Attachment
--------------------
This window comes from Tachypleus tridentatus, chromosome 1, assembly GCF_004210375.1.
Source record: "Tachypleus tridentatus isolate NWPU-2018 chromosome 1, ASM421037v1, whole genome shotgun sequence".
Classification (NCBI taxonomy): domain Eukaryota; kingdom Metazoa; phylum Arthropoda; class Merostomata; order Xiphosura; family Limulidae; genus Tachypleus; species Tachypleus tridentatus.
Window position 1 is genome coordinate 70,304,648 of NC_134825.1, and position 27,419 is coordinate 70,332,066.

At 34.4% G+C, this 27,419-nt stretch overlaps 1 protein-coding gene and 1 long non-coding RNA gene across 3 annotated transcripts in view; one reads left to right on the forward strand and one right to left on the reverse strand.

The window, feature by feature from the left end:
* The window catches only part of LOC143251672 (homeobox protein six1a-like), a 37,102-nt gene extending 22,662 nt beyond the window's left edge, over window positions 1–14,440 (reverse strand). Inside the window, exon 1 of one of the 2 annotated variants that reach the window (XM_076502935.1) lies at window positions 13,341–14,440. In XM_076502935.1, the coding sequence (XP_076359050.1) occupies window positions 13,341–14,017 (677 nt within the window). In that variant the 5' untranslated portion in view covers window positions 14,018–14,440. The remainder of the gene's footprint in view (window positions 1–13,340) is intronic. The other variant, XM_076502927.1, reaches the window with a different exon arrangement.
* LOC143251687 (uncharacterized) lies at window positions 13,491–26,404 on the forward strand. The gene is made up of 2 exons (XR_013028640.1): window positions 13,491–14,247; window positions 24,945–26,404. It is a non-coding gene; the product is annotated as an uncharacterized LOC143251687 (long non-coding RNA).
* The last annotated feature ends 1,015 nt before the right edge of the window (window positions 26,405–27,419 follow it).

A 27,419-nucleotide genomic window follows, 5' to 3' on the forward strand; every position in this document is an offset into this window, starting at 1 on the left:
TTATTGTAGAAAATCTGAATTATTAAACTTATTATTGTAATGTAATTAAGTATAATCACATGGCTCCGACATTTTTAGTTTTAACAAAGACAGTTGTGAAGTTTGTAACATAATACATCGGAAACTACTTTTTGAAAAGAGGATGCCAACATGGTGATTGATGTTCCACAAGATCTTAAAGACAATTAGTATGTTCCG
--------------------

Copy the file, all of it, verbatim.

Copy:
This window comes from Tachypleus tridentatus, chromosome 1, assembly GCF_004210375.1.
Source record: "Tachypleus tridentatus isolate NWPU-2018 chromosome 1, ASM421037v1, whole genome shotgun sequence".
Classification (NCBI taxonomy): domain Eukaryota; kingdom Metazoa; phylum Arthropoda; class Merostomata; order Xiphosura; family Limulidae; genus Tachypleus; species Tachypleus tridentatus.
Window position 1 is genome coordinate 70,304,648 of NC_134825.1, and position 27,419 is coordinate 70,332,066.

At 34.4% G+C, this 27,419-nt stretch overlaps 1 protein-coding gene and 1 long non-coding RNA gene across 3 annotated transcripts in view; one reads left to right on the forward strand and one right to left on the reverse strand.

The window, feature by feature from the left end:
* The window catches only part of LOC143251672 (homeobox protein six1a-like), a 37,102-nt gene extending 22,662 nt beyond the window's left edge, over window positions 1–14,440 (reverse strand). Inside the window, exon 1 of one of the 2 annotated variants that reach the window (XM_076502935.1) lies at window positions 13,341–14,440. In XM_076502935.1, the coding sequence (XP_076359050.1) occupies window positions 13,341–14,017 (677 nt within the window). In that variant the 5' untranslated portion in view covers window positions 14,018–14,440. The remainder of the gene's footprint in view (window positions 1–13,340) is intronic. The other variant, XM_076502927.1, reaches the window with a different exon arrangement.
* LOC143251687 (uncharacterized) lies at window positions 13,491–26,404 on the forward strand. The gene is made up of 2 exons (XR_013028640.1): window positions 13,491–14,247; window positions 24,945–26,404. It is a non-coding gene; the product is annotated as an uncharacterized LOC143251687 (long non-coding RNA).
* The last annotated feature ends 1,015 nt before the right edge of the window (window positions 26,405–27,419 follow it).

A 27,419-nucleotide genomic window follows, 5' to 3' on the forward strand; every position in this document is an offset into this window, starting at 1 on the left:
TTATTGTAGAAAATCTGAATTATTAAACTTATTATTGTAATGTAATTAAGTATAATCACATGGCTCCGACATTTTTAGTTTTAACAAAGACAGTTGTGAAGTTTGTAACATAATACATCGGAAACTACTTTTTGAAAAGAGGATGCCAACATGGTGATTGATGTTCCACAAGATCTTAAAGACAATTAGTATGTTCCG